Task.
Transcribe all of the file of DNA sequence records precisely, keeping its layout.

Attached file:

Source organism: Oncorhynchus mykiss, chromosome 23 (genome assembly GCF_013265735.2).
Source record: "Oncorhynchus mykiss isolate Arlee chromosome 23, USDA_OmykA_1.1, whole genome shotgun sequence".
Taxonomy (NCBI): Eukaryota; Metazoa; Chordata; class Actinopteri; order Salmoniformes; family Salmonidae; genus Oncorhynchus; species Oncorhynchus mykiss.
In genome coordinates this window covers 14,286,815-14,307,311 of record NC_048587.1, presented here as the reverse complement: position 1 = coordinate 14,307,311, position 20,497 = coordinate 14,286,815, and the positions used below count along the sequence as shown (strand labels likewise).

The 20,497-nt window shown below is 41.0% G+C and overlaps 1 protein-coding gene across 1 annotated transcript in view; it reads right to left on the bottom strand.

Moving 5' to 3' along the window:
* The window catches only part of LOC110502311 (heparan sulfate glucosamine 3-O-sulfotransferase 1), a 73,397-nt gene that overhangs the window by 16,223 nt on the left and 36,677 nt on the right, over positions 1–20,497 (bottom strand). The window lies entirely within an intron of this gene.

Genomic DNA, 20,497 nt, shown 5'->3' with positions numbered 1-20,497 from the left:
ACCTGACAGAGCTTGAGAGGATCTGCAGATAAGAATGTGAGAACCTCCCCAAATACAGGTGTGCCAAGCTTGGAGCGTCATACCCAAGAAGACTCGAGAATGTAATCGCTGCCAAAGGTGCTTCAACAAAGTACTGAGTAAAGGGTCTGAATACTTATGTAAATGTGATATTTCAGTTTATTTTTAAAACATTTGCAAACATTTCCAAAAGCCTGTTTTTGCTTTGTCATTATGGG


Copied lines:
Source organism: Oncorhynchus mykiss, chromosome 23 (genome assembly GCF_013265735.2).
Source record: "Oncorhynchus mykiss isolate Arlee chromosome 23, USDA_OmykA_1.1, whole genome shotgun sequence".
Taxonomy (NCBI): Eukaryota; Metazoa; Chordata; class Actinopteri; order Salmoniformes; family Salmonidae; genus Oncorhynchus; species Oncorhynchus mykiss.
In genome coordinates this window covers 14,286,815-14,307,311 of record NC_048587.1, presented here as the reverse complement: position 1 = coordinate 14,307,311, position 20,497 = coordinate 14,286,815, and the positions used below count along the sequence as shown (strand labels likewise).

The 20,497-nt window shown below is 41.0% G+C and overlaps 1 protein-coding gene across 1 annotated transcript in view; it reads right to left on the bottom strand.

Moving 5' to 3' along the window:
* The window catches only part of LOC110502311 (heparan sulfate glucosamine 3-O-sulfotransferase 1), a 73,397-nt gene that overhangs the window by 16,223 nt on the left and 36,677 nt on the right, over positions 1–20,497 (bottom strand). The window lies entirely within an intron of this gene.

Genomic DNA, 20,497 nt, shown 5'->3' with positions numbered 1-20,497 from the left:
ACCTGACAGAGCTTGAGAGGATCTGCAGATAAGAATGTGAGAACCTCCCCAAATACAGGTGTGCCAAGCTTGGAGCGTCATACCCAAGAAGACTCGAGAATGTAATCGCTGCCAAAGGTGCTTCAACAAAGTACTGAGTAAAGGGTCTGAATACTTATGTAAATGTGATATTTCAGTTTATTTTTAAAACATTTGCAAACATTTCCAAAAGCCTGTTTTTGCTTTGTCATTATGGG